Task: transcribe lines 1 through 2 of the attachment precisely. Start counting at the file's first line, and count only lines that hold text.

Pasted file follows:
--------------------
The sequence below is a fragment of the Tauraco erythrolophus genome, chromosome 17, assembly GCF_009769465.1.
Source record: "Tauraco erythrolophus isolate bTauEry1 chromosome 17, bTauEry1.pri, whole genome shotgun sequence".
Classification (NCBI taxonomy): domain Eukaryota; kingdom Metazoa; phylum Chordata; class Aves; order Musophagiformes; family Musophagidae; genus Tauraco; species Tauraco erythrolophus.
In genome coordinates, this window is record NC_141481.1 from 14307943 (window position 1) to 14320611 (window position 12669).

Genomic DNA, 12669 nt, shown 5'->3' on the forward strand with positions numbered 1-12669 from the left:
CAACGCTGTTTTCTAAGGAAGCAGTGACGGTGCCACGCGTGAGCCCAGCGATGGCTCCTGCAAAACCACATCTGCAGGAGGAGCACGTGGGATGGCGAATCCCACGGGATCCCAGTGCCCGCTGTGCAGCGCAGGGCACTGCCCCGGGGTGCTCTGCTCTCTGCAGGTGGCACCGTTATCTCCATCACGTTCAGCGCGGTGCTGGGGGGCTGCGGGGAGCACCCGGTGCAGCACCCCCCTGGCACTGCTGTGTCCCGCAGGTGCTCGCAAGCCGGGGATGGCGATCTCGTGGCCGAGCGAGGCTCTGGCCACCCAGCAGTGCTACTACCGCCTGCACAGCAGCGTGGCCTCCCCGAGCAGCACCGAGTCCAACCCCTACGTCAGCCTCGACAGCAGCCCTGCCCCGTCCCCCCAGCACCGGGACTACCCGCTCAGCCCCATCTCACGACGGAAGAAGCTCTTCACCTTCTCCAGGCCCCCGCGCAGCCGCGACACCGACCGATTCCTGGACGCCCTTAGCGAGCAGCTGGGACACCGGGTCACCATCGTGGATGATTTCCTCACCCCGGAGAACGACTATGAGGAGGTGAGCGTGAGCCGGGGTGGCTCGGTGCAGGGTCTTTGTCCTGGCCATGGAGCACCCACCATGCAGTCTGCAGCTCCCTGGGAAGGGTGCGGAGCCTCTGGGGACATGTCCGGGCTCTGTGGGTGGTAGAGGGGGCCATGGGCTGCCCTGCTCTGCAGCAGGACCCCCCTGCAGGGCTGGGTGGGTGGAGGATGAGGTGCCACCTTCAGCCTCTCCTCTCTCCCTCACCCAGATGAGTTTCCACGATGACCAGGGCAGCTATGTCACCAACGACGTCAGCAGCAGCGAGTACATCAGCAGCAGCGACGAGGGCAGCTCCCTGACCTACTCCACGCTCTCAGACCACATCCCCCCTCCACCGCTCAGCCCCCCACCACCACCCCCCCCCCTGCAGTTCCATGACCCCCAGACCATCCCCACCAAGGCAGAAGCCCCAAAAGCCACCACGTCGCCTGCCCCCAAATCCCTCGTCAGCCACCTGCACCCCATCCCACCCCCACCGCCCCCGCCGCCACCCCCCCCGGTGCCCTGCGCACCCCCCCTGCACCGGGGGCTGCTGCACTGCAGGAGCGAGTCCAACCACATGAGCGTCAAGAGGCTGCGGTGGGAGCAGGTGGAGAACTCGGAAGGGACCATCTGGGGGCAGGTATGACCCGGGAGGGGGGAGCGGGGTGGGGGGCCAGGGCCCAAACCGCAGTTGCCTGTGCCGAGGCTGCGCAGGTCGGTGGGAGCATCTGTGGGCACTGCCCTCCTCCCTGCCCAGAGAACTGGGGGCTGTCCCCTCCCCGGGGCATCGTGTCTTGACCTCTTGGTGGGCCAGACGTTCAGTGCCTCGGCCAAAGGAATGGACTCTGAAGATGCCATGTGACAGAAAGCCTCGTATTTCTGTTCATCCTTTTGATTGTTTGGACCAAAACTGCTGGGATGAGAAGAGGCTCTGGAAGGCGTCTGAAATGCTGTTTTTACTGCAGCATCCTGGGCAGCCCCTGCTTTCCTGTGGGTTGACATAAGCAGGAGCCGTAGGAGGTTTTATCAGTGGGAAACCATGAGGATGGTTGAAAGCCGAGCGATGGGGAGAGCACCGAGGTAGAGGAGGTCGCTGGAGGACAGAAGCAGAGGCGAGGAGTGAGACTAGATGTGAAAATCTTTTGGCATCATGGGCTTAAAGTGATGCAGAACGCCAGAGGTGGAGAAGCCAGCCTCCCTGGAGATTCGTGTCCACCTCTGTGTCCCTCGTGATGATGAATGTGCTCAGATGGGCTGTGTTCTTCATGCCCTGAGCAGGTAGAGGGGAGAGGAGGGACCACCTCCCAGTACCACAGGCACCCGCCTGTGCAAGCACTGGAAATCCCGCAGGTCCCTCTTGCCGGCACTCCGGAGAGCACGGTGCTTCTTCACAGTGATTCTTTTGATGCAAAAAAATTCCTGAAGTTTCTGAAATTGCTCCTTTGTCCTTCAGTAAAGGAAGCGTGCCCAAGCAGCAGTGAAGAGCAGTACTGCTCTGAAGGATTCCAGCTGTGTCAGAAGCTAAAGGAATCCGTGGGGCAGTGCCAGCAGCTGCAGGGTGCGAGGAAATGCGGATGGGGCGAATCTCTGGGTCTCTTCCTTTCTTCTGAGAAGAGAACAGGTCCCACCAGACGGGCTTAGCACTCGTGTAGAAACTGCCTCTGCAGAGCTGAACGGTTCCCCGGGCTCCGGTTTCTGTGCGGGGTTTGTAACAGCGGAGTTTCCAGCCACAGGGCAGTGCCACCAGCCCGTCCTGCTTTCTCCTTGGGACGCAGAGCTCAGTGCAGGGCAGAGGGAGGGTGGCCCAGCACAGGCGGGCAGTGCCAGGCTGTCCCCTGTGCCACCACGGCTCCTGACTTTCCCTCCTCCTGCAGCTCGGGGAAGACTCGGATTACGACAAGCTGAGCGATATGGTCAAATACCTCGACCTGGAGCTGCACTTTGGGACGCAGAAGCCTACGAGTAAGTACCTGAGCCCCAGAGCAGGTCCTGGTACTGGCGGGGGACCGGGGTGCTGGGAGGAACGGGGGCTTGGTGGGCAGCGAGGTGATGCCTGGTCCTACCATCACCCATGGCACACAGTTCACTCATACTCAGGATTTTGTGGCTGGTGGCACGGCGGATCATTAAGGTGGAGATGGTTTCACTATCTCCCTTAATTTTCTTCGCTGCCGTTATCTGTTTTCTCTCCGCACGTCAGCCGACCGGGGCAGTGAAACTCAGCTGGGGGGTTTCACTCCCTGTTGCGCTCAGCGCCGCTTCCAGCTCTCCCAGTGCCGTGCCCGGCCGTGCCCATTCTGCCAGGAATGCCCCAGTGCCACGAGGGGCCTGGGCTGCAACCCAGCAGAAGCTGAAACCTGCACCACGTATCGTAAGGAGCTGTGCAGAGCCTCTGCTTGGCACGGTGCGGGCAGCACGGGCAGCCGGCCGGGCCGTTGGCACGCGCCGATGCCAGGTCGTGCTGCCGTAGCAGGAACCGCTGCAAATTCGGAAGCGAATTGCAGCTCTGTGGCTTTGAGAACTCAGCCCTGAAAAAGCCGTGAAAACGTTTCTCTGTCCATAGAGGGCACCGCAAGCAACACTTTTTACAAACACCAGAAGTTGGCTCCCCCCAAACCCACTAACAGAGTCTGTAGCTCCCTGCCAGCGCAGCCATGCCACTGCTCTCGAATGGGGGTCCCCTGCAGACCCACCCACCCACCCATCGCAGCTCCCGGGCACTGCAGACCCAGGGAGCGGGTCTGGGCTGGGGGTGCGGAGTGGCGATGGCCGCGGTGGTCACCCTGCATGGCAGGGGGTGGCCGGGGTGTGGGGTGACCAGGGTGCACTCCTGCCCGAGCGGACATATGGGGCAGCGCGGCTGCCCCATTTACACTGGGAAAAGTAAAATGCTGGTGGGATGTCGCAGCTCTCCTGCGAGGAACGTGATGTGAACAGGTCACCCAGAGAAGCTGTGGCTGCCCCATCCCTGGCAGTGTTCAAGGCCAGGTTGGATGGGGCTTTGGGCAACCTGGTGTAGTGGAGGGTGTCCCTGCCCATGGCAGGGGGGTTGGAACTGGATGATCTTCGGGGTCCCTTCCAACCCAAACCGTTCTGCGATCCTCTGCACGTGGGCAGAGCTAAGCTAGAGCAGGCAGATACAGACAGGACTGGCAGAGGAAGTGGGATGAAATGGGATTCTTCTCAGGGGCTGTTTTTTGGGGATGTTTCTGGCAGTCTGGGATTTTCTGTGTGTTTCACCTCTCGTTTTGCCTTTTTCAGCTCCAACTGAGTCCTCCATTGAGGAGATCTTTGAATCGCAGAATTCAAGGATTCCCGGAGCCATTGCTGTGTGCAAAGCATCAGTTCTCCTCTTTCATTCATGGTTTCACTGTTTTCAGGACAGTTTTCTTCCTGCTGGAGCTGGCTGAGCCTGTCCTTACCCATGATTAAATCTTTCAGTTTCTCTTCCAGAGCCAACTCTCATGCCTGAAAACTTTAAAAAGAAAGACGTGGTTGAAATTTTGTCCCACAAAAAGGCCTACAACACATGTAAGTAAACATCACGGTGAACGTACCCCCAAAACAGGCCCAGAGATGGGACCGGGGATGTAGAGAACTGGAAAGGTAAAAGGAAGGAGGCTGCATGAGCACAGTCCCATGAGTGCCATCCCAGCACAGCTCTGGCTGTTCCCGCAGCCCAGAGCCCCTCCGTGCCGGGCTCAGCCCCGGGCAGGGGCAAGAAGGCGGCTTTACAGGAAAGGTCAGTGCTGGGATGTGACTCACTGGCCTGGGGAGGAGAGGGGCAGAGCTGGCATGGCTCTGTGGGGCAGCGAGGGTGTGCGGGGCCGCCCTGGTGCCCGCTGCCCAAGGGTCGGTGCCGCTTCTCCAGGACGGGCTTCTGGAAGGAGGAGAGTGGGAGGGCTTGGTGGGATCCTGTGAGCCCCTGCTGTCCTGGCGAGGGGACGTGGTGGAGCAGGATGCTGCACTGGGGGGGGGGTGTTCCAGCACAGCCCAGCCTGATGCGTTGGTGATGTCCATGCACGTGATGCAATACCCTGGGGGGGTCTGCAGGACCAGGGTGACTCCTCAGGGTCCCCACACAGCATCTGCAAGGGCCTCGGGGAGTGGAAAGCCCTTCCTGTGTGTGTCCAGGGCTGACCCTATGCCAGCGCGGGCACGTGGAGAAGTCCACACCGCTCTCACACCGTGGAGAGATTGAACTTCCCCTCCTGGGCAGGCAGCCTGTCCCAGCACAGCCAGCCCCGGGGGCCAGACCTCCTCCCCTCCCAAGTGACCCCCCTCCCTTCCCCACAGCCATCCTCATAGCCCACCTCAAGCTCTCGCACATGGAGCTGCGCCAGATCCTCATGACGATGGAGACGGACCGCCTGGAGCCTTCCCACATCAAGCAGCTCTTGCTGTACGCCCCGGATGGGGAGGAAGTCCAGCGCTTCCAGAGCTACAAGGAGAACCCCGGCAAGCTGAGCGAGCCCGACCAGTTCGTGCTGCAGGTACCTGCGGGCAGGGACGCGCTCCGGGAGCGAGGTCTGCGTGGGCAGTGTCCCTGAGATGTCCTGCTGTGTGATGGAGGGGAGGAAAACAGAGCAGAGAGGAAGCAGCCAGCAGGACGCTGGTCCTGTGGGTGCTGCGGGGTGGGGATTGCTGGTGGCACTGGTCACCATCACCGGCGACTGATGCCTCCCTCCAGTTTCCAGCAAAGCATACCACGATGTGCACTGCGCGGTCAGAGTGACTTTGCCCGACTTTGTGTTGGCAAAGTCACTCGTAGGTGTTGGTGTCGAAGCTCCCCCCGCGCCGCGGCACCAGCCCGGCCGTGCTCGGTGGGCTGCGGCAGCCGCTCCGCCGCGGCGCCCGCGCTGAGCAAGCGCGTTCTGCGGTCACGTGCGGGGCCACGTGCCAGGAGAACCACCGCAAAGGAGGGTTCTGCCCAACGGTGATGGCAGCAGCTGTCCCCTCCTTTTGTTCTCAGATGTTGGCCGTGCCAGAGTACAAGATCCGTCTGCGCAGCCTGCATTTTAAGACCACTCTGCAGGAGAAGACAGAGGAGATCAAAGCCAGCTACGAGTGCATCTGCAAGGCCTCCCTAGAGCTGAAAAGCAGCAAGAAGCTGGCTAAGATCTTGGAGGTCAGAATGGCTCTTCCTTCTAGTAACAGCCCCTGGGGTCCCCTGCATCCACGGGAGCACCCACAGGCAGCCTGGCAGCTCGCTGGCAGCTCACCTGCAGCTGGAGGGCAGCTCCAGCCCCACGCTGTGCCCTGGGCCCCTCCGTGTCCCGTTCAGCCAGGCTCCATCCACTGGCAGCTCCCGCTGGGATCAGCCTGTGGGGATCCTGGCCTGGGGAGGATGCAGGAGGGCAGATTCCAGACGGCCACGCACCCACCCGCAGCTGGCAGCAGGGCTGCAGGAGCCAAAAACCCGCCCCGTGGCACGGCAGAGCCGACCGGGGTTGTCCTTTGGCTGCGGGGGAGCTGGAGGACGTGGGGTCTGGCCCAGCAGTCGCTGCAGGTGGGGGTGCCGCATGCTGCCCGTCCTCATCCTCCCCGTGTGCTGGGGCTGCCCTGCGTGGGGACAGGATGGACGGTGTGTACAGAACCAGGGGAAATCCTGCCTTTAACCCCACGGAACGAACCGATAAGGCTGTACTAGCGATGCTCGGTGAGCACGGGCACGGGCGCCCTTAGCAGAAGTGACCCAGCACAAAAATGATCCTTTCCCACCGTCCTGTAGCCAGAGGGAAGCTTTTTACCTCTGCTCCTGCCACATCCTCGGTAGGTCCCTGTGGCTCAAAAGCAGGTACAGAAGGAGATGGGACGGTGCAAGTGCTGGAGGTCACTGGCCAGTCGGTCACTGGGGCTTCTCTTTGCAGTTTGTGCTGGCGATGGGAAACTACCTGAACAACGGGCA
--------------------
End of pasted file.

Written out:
The sequence below is a fragment of the Tauraco erythrolophus genome, chromosome 17, assembly GCF_009769465.1.
Source record: "Tauraco erythrolophus isolate bTauEry1 chromosome 17, bTauEry1.pri, whole genome shotgun sequence".